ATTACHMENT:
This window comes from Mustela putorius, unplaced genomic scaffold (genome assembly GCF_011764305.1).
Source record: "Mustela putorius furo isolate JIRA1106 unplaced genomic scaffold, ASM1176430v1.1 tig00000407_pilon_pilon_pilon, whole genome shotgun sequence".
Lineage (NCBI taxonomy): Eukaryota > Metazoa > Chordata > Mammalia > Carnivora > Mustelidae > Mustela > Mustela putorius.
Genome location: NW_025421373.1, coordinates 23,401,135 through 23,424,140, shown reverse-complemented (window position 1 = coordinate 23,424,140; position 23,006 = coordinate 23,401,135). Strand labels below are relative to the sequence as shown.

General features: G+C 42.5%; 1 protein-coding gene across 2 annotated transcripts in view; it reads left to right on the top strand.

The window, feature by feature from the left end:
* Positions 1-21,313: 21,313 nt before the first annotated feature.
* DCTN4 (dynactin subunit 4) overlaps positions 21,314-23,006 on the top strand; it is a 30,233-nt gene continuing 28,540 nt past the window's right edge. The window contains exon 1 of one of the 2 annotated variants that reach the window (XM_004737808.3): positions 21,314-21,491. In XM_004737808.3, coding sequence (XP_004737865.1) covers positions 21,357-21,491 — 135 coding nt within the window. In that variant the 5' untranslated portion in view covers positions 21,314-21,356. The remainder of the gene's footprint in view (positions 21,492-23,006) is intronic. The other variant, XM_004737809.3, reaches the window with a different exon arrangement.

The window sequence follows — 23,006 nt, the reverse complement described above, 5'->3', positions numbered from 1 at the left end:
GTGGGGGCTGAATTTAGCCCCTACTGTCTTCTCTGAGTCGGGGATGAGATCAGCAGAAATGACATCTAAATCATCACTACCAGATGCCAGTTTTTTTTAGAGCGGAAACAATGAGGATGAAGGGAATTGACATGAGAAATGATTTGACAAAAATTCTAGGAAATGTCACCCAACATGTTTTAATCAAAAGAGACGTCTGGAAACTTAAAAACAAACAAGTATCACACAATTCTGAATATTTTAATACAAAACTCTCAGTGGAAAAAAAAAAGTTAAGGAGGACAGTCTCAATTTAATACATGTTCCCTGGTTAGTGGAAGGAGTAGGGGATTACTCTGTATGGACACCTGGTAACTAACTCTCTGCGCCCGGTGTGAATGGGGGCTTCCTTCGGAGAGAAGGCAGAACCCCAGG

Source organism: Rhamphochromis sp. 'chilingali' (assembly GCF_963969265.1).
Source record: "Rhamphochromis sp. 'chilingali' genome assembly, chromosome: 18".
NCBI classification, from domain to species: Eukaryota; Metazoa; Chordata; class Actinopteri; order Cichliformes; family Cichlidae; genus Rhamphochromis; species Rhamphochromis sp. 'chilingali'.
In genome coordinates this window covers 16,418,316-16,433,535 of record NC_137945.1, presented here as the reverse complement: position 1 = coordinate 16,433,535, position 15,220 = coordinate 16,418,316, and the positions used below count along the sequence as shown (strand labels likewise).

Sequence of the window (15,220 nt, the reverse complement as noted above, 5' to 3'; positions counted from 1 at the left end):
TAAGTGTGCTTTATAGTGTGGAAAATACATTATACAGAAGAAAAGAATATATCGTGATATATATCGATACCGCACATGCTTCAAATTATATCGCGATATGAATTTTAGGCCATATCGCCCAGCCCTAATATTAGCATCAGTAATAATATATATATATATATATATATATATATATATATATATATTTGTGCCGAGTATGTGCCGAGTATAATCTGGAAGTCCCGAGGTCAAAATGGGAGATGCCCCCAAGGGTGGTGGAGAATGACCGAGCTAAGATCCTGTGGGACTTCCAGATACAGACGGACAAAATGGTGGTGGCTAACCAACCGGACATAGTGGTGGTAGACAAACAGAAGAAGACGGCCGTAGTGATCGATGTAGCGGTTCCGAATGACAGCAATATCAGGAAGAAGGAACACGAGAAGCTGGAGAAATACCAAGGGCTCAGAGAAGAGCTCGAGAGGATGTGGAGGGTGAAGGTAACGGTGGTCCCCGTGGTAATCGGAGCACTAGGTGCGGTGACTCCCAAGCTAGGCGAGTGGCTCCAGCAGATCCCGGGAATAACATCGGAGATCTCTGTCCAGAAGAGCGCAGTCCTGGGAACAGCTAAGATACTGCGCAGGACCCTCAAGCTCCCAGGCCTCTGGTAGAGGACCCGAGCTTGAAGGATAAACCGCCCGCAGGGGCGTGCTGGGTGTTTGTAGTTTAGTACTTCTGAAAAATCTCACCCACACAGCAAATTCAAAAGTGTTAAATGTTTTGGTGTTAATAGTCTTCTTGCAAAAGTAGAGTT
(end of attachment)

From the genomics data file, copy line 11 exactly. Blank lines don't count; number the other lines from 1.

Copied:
Source organism: Rhamphochromis sp. 'chilingali' (assembly GCF_963969265.1).